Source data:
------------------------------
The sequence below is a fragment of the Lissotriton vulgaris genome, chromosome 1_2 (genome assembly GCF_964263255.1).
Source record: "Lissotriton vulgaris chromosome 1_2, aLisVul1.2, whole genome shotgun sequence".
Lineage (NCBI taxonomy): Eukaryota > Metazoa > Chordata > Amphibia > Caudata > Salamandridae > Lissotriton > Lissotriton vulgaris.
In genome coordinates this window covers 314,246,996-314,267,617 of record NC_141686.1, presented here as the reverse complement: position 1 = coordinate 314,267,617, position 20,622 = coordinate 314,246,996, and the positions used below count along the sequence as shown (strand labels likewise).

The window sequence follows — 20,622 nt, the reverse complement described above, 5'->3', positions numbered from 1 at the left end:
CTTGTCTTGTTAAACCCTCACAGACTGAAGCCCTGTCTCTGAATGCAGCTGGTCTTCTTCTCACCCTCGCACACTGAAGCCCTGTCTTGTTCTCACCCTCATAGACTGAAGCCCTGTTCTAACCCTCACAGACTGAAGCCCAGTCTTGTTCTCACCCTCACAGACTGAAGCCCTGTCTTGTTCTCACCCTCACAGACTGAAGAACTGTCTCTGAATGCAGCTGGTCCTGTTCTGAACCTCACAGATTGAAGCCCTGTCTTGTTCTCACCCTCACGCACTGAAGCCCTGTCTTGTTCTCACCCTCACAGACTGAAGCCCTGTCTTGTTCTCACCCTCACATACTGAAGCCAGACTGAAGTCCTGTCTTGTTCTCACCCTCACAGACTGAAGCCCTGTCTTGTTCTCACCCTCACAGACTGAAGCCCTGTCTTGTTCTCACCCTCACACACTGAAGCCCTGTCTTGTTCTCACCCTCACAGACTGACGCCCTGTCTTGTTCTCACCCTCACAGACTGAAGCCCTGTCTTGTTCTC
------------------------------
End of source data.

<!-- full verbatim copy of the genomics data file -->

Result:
The sequence below is a fragment of the Lissotriton vulgaris genome, chromosome 1_2 (genome assembly GCF_964263255.1).
Source record: "Lissotriton vulgaris chromosome 1_2, aLisVul1.2, whole genome shotgun sequence".
Lineage (NCBI taxonomy): Eukaryota > Metazoa > Chordata > Amphibia > Caudata > Salamandridae > Lissotriton > Lissotriton vulgaris.
In genome coordinates this window covers 314,246,996-314,267,617 of record NC_141686.1, presented here as the reverse complement: position 1 = coordinate 314,267,617, position 20,622 = coordinate 314,246,996, and the positions used below count along the sequence as shown (strand labels likewise).

The window sequence follows — 20,622 nt, the reverse complement described above, 5'->3', positions numbered from 1 at the left end:
CTTGTCTTGTTAAACCCTCACAGACTGAAGCCCTGTCTCTGAATGCAGCTGGTCTTCTTCTCACCCTCGCACACTGAAGCCCTGTCTTGTTCTCACCCTCATAGACTGAAGCCCTGTTCTAACCCTCACAGACTGAAGCCCAGTCTTGTTCTCACCCTCACAGACTGAAGCCCTGTCTTGTTCTCACCCTCACAGACTGAAGAACTGTCTCTGAATGCAGCTGGTCCTGTTCTGAACCTCACAGATTGAAGCCCTGTCTTGTTCTCACCCTCACGCACTGAAGCCCTGTCTTGTTCTCACCCTCACAGACTGAAGCCCTGTCTTGTTCTCACCCTCACATACTGAAGCCAGACTGAAGTCCTGTCTTGTTCTCACCCTCACAGACTGAAGCCCTGTCTTGTTCTCACCCTCACAGACTGAAGCCCTGTCTTGTTCTCACCCTCACACACTGAAGCCCTGTCTTGTTCTCACCCTCACAGACTGACGCCCTGTCTTGTTCTCACCCTCACAGACTGAAGCCCTGTCTTGTTCTC